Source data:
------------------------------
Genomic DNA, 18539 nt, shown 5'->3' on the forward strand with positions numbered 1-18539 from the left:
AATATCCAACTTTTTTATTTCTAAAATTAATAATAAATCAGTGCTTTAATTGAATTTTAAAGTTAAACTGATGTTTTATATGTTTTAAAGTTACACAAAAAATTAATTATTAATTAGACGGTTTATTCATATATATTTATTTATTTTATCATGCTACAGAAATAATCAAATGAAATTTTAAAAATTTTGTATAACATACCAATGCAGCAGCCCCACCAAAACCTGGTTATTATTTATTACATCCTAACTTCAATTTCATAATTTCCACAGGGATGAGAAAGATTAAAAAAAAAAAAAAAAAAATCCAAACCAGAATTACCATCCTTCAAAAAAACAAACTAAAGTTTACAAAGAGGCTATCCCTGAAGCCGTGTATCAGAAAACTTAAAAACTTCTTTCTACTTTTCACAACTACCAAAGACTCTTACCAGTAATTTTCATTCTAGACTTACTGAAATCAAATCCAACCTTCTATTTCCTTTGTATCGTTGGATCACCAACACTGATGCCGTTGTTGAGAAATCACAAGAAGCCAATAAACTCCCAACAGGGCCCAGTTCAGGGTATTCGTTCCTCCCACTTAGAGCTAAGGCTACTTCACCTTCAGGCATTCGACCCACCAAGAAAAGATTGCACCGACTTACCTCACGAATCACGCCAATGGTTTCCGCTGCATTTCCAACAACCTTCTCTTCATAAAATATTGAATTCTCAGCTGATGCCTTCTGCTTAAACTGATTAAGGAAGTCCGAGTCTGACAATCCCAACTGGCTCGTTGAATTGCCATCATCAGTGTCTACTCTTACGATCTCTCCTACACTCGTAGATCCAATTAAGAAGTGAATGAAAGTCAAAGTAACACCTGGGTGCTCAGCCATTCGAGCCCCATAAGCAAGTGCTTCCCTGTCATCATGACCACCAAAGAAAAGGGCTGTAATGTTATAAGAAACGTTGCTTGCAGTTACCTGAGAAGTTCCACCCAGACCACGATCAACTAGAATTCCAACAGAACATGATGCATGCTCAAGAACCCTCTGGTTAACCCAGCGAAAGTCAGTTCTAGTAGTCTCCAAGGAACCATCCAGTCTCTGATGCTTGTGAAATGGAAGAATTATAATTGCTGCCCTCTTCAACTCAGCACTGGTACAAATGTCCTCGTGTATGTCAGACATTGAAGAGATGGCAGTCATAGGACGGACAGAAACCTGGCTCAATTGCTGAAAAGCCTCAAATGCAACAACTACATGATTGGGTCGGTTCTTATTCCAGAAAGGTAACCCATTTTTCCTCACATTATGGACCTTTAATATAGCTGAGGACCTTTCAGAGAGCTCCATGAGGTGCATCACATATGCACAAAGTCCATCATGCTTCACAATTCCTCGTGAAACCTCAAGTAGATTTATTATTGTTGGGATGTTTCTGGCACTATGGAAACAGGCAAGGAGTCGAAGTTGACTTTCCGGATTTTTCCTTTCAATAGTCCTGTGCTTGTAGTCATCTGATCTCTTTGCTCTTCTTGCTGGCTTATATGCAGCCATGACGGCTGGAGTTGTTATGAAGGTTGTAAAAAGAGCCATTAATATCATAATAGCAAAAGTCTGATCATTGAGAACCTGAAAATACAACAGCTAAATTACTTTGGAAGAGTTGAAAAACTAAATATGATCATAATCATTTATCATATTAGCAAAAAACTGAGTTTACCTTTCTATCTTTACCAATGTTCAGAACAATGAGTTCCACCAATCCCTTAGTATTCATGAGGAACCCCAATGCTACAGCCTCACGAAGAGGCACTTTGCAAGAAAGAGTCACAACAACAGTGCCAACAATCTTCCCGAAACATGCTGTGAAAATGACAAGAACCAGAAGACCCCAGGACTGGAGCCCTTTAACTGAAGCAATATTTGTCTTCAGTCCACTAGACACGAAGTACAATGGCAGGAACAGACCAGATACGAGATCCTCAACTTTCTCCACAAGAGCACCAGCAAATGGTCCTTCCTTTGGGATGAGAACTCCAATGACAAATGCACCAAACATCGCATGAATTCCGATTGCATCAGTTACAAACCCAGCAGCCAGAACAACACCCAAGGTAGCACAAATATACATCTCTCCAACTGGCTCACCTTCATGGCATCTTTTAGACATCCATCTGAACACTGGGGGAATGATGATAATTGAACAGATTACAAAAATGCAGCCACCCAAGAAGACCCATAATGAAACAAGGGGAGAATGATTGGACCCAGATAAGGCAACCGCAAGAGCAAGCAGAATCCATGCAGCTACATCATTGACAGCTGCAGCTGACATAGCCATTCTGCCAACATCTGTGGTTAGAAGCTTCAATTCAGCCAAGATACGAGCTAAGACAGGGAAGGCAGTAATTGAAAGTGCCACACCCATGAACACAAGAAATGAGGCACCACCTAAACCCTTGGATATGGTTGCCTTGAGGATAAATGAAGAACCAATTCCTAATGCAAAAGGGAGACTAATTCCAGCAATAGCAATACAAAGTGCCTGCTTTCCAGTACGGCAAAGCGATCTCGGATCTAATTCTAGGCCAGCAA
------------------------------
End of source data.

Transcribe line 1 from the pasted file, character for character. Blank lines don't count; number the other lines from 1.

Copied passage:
Genomic DNA, 18539 nt, shown 5'->3' on the forward strand with positions numbered 1-18539 from the left: